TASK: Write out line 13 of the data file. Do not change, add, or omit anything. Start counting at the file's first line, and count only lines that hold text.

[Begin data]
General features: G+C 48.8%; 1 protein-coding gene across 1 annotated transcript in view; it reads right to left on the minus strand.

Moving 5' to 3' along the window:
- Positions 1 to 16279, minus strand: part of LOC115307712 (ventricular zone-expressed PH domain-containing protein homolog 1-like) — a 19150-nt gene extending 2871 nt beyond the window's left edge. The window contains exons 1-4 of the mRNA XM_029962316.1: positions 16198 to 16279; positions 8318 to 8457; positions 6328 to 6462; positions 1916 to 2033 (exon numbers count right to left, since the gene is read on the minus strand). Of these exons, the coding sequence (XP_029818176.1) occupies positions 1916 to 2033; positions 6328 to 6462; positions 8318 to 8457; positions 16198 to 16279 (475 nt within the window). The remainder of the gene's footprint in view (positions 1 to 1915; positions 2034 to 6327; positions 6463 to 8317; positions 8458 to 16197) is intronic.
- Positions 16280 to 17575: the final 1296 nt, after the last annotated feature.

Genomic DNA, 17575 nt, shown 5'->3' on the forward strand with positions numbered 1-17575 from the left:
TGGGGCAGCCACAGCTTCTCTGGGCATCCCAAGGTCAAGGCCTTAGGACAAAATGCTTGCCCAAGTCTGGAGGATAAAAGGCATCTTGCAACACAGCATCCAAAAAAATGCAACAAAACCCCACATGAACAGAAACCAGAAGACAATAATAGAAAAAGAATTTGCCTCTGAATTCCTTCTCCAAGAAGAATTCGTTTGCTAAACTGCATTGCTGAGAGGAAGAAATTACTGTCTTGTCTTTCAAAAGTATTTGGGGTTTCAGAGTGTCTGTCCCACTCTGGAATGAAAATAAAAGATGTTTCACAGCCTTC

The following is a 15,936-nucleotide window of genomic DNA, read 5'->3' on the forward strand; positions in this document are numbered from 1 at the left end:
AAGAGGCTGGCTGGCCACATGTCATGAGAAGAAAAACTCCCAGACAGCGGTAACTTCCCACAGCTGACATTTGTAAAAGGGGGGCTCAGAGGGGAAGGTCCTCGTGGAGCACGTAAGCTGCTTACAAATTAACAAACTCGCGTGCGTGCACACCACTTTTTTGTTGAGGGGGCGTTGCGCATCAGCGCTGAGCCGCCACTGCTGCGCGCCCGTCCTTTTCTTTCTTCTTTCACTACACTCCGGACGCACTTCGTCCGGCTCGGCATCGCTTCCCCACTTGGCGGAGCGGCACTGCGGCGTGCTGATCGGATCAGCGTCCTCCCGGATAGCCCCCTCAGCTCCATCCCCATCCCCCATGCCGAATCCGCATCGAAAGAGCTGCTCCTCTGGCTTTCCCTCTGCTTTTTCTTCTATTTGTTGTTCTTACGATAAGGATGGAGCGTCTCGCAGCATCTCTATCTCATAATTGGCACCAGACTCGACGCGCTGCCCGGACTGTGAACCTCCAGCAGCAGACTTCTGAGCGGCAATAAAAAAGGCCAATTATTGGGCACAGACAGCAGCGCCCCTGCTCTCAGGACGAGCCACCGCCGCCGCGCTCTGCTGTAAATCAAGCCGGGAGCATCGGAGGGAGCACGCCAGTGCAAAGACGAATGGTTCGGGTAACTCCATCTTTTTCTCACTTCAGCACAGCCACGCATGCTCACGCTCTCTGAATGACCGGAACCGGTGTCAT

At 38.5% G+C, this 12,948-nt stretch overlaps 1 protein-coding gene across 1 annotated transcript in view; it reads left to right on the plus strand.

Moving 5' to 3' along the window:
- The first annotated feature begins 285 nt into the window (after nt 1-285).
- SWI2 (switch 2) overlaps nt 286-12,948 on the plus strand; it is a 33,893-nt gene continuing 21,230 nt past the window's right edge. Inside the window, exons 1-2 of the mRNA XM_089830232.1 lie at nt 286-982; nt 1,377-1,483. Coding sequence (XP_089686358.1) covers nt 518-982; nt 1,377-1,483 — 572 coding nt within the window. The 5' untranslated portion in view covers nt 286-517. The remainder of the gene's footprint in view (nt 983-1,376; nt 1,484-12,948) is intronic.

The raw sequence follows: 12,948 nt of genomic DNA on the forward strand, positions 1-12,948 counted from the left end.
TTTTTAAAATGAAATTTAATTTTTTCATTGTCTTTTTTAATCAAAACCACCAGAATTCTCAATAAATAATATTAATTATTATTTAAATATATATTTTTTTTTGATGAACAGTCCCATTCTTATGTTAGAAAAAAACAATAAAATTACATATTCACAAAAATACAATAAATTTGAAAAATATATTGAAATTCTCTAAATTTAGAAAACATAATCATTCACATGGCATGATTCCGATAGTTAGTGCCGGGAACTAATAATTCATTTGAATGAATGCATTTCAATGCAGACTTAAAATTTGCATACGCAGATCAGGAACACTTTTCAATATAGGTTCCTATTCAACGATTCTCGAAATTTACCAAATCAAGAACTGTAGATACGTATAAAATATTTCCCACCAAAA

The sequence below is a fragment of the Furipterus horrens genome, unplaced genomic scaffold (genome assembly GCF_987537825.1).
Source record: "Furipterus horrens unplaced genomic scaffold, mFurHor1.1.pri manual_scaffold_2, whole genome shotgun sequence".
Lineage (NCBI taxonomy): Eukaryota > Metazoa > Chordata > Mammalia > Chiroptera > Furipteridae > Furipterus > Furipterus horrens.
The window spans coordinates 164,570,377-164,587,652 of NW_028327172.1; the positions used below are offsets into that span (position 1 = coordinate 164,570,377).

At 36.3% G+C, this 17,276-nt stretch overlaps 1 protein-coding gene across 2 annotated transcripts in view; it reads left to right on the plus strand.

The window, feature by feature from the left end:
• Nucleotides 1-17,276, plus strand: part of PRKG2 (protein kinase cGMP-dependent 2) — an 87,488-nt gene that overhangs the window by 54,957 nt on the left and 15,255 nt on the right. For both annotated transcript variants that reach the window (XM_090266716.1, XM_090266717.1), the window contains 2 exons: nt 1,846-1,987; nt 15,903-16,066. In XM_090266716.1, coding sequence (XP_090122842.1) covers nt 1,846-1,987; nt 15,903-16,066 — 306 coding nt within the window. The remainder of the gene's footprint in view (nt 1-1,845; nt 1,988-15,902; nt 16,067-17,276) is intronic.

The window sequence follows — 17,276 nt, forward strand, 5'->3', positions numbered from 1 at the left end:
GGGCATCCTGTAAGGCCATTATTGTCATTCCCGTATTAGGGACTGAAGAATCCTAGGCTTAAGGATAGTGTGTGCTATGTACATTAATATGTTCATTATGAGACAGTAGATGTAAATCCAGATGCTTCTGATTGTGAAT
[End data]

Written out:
The raw sequence follows: 12,948 nt of genomic DNA on the forward strand, positions 1-12,948 counted from the left end.